Acute viral bronchiolitis in South Africa : diagnostic flow

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dc.contributor.author White, D.A.
dc.contributor.author Zar, H.J.
dc.contributor.author Madhi, S.A
dc.contributor.author Jeena, P.
dc.contributor.author Morrow, B.
dc.contributor.author Masekela, R.
dc.contributor.author Risenga, S.
dc.contributor.author Green, Robin J.
dc.date.accessioned 2016-05-26T12:33:25Z
dc.date.available 2016-05-26T12:33:25Z
dc.date.issued 2016-04
dc.description.abstract Bronchiolitis may be diagnosed on the basis of clinical signs and symptoms. In a young child, the diagnosis can be made on the clinical pattern of wheezing and hyperinflation. Clinical symptoms and signs typically start with an upper respiratory prodrome, including rhinorrhoea, low-grade fever, cough and poor feeding, followed 1 - 2 days later by tachypnoea, hyperinflation and wheeze as a consequence of airway inflammation and air trapping. The illness is generally self limiting, but may become more severe and include signs such as grunting, nasal flaring, subcostal chest wall retractions and hypoxaemia. The most reliable clinical feature of bronchiolitis is hyperinflation of the chest, evident by loss of cardiac dullness on percussion, an upper border of the liver pushed down to below the 6th intercostal space, and the presence of a Hoover sign (subcostal recession, which occurs when a flattened diaphragm pulls laterally against the lower chest wall). Measurement of peripheral arterial oxygen saturation is useful to indicate the need for supplemental oxygen. A saturation of <92% at sea level and 90% inland indicates that the child has to be admitted to hospital for supplemental oxygen. Chest radiographs are generally unhelpful and not required in children with a clear clinical diagnosis of bronchiolitis. Blood tests are not needed routinely. Complete blood count tests have not been shown to be useful in diagnosing bronchiolitis or guiding its therapy. Routine measurement of C-reactive protein does not aid in management and nasopharyngeal aspirates are not usually done. Viral testing adds little to routine management. Risk factors in patients with severe bronchiolitis that require hospitalisation and may even cause death, include prematurity, congenital heart disease and congenital lung malformations. en_ZA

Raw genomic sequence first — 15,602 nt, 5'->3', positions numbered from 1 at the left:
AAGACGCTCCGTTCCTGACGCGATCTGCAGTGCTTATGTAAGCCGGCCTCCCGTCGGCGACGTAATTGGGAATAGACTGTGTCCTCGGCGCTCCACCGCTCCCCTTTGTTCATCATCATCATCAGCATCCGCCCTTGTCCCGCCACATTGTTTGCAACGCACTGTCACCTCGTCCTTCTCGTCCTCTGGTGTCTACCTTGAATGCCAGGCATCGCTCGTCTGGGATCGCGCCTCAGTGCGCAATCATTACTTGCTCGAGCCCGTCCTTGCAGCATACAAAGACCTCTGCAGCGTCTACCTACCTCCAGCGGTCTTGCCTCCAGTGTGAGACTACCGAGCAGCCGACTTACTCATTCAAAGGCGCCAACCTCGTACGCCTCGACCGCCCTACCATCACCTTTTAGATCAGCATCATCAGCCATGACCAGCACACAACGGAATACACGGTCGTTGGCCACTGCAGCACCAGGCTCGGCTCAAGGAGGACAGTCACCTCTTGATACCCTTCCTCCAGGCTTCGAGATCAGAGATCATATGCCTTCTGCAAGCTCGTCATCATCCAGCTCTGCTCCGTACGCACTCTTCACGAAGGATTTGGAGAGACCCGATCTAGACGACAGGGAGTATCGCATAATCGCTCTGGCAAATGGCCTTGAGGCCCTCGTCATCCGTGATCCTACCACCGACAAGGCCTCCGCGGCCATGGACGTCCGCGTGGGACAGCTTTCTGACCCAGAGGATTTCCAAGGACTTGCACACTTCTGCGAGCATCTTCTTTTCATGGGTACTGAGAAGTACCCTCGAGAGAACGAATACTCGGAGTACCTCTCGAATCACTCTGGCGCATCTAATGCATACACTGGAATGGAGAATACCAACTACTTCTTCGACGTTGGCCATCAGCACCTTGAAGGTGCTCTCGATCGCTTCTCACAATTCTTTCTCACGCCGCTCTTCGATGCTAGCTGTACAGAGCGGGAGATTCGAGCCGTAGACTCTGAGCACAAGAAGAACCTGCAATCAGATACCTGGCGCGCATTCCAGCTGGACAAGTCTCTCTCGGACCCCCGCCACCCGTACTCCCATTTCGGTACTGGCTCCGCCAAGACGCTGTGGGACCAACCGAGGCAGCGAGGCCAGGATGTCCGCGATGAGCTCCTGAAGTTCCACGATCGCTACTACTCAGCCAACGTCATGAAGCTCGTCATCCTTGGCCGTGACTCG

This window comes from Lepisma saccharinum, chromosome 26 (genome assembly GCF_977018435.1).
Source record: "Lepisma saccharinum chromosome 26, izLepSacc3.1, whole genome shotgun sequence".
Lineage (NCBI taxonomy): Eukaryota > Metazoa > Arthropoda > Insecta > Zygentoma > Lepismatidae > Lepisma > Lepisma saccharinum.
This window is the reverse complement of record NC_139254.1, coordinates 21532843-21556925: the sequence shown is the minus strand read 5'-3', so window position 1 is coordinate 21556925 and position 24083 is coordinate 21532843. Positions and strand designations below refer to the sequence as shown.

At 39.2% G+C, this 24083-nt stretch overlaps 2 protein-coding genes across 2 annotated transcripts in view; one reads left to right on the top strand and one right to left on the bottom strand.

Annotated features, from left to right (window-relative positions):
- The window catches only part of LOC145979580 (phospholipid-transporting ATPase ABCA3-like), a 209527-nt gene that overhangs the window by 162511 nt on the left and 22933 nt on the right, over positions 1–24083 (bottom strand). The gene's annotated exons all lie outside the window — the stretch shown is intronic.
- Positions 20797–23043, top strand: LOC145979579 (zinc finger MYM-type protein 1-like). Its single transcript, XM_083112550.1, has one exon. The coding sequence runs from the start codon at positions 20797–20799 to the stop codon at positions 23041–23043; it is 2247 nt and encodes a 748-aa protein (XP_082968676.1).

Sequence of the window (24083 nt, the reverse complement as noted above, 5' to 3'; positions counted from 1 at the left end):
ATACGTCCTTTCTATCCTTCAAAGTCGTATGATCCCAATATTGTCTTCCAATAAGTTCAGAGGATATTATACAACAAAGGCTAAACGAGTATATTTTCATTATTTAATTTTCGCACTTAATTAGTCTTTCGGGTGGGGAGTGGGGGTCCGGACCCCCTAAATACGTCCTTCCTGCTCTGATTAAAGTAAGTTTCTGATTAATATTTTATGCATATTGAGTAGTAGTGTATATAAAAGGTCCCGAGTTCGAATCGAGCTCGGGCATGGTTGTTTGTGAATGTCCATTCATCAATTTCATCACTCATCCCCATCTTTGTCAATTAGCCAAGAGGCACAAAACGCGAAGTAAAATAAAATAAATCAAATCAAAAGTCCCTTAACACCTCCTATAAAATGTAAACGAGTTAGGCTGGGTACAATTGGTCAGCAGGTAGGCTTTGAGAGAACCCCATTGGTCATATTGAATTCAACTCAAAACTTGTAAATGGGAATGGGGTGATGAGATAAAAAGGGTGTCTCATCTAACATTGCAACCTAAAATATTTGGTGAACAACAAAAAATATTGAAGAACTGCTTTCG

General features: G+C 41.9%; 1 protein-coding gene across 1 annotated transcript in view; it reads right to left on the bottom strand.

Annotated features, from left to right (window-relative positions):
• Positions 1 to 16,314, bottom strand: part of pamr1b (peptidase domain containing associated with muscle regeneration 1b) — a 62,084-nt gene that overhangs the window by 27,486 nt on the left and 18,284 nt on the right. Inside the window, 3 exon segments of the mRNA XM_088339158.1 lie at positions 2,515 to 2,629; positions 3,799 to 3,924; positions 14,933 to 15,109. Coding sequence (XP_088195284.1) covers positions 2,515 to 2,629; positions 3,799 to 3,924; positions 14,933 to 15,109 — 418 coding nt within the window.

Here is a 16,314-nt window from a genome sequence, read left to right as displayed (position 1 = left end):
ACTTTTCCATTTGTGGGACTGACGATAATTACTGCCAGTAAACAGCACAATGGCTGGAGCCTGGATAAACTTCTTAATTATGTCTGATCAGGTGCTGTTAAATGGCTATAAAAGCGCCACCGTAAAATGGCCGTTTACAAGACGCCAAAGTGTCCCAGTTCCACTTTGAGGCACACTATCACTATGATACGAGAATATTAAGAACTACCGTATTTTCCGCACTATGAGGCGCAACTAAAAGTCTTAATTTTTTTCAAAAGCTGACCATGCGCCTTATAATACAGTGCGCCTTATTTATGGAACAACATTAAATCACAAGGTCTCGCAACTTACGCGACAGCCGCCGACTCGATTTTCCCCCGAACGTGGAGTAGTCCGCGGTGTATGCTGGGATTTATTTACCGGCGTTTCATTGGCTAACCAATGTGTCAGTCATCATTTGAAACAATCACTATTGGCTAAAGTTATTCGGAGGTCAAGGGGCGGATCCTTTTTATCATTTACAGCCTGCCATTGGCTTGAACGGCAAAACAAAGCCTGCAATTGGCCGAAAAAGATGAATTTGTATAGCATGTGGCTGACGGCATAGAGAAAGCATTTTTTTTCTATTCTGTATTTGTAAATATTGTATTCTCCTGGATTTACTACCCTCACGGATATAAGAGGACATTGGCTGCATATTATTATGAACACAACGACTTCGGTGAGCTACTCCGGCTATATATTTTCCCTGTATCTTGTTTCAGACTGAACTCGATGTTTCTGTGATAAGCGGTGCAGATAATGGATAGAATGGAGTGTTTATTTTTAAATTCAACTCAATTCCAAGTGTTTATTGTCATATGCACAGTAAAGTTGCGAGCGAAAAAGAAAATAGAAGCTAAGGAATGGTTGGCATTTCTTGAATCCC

dc.description.department Paediatrics and Child Health en_ZA
dc.description.librarian am2016 en_ZA
dc.description.uri http://www.samj.org.za en_ZA
dc.identifier.citation White, DA, Zar, HJ, MAdhi, SA, Jeena, P, Morrow, B, Masekela, R, Risenga, S & Green, RJ 2016, 'Acute viral bronchiolitis in South Africa : diagnostic flow', South African Medical Journal, vol. 106, no. 4, pp. 328-329. en_ZA
dc.identifier.issn 0256-9574 (print)
dc.identifier.issn 2078-5135 (online)
dc.identifier.other 10.7196/SAMJ.2016.v106i4.10441
dc.identifier.uri http://hdl.handle.net/2263/52768
dc.language.iso en en_ZA
dc.publisher Health and Medical Publishing Group en_ZA
dc.rights © 2016 Health & Medical Publishing Group. This work is licensed under a Creative Commons Attribution-NonCommercial Works License (CC BY-NC 3.0). en_ZA
dc.subject Bronchiolitis en_ZA
dc.subject Blood tests en_ZA
dc.subject Patients en_ZA
dc.subject Symptoms en_ZA
dc.title Acute viral bronchiolitis in South Africa : diagnostic flow en_ZA
dc.type Article en_ZA


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